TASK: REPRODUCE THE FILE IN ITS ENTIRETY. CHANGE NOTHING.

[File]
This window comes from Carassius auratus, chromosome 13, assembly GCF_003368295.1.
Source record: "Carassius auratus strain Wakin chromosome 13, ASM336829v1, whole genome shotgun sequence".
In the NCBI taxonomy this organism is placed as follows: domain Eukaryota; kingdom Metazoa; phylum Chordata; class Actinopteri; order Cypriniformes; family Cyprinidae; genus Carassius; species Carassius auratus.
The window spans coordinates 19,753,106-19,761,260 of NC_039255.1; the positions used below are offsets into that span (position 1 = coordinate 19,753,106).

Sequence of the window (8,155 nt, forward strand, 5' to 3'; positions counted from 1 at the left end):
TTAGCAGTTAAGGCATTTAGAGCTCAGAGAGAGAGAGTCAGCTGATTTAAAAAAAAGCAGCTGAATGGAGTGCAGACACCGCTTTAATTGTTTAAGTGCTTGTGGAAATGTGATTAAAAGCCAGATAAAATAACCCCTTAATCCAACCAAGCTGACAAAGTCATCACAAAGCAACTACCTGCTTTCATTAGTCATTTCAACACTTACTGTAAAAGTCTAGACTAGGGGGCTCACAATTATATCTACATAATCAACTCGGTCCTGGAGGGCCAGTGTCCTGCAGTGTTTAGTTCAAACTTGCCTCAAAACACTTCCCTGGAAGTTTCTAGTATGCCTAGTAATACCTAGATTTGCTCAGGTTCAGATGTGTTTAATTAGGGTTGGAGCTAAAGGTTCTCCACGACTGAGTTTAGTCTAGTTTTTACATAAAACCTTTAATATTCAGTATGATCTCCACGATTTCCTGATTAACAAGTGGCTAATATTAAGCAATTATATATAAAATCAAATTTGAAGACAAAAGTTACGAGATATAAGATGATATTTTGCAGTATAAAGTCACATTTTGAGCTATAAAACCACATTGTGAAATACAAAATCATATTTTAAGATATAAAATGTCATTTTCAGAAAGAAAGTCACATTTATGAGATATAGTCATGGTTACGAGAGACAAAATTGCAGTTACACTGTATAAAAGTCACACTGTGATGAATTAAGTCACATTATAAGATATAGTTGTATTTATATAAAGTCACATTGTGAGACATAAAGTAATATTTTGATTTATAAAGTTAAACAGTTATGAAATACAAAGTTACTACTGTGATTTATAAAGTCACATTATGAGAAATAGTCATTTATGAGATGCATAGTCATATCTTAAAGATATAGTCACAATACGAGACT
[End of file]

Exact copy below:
This window comes from Carassius auratus, chromosome 13, assembly GCF_003368295.1.
Source record: "Carassius auratus strain Wakin chromosome 13, ASM336829v1, whole genome shotgun sequence".
In the NCBI taxonomy this organism is placed as follows: domain Eukaryota; kingdom Metazoa; phylum Chordata; class Actinopteri; order Cypriniformes; family Cyprinidae; genus Carassius; species Carassius auratus.
The window spans coordinates 19,753,106-19,761,260 of NC_039255.1; the positions used below are offsets into that span (position 1 = coordinate 19,753,106).

Sequence of the window (8,155 nt, forward strand, 5' to 3'; positions counted from 1 at the left end):
TTAGCAGTTAAGGCATTTAGAGCTCAGAGAGAGAGAGTCAGCTGATTTAAAAAAAAGCAGCTGAATGGAGTGCAGACACCGCTTTAATTGTTTAAGTGCTTGTGGAAATGTGATTAAAAGCCAGATAAAATAACCCCTTAATCCAACCAAGCTGACAAAGTCATCACAAAGCAACTACCTGCTTTCATTAGTCATTTCAACACTTACTGTAAAAGTCTAGACTAGGGGGCTCACAATTATATCTACATAATCAACTCGGTCCTGGAGGGCCAGTGTCCTGCAGTGTTTAGTTCAAACTTGCCTCAAAACACTTCCCTGGAAGTTTCTAGTATGCCTAGTAATACCTAGATTTGCTCAGGTTCAGATGTGTTTAATTAGGGTTGGAGCTAAAGGTTCTCCACGACTGAGTTTAGTCTAGTTTTTACATAAAACCTTTAATATTCAGTATGATCTCCACGATTTCCTGATTAACAAGTGGCTAATATTAAGCAATTATATATAAAATCAAATTTGAAGACAAAAGTTACGAGATATAAGATGATATTTTGCAGTATAAAGTCACATTTTGAGCTATAAAACCACATTGTGAAATACAAAATCATATTTTAAGATATAAAATGTCATTTTCAGAAAGAAAGTCACATTTATGAGATATAGTCATGGTTACGAGAGACAAAATTGCAGTTACACTGTATAAAAGTCACACTGTGATGAATTAAGTCACATTATAAGATATAGTTGTATTTATATAAAGTCACATTGTGAGACATAAAGTAATATTTTGATTTATAAAGTTAAACAGTTATGAAATACAAAGTTACTACTGTGATTTATAAAGTCACATTATGAGAAATAGTCATTTATGAGATGCATAGTCATATCTTAAAGATATAGTCACAATACGAGACT